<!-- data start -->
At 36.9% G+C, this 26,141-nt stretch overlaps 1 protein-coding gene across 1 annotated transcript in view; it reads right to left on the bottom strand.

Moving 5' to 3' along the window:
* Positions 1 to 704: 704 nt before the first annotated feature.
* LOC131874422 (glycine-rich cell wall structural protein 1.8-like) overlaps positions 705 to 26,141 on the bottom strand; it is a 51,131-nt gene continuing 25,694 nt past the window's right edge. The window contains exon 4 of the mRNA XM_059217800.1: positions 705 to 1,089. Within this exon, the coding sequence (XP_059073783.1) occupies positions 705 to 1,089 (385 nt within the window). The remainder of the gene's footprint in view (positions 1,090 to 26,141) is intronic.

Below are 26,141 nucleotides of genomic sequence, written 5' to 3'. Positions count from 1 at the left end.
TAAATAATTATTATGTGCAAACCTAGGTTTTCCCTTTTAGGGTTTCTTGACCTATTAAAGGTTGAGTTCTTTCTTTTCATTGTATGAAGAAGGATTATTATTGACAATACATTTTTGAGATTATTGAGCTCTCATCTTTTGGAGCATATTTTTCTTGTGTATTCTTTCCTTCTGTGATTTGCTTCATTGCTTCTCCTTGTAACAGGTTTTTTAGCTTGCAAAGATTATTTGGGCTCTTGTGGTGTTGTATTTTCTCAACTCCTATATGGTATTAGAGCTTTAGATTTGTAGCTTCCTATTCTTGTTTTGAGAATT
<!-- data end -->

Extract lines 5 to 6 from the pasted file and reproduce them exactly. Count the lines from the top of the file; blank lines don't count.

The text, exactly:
Below are 26,141 nucleotides of genomic sequence, written 5' to 3'. Positions count from 1 at the left end.
TAAATAATTATTATGTGCAAACCTAGGTTTTCCCTTTTAGGGTTTCTTGACCTATTAAAGGTTGAGTTCTTTCTTTTCATTGTATGAAGAAGGATTATTATTGACAATACATTTTTGAGATTATTGAGCTCTCATCTTTTGGAGCATATTTTTCTTGTGTATTCTTTCCTTCTGTGATTTGCTTCATTGCTTCTCCTTGTAACAGGTTTTTTAGCTTGCAAAGATTATTTGGGCTCTTGTGGTGTTGTATTTTCTCAACTCCTATATGGTATTAGAGCTTTAGATTTGTAGCTTCCTATTCTTGTTTTGAGAATT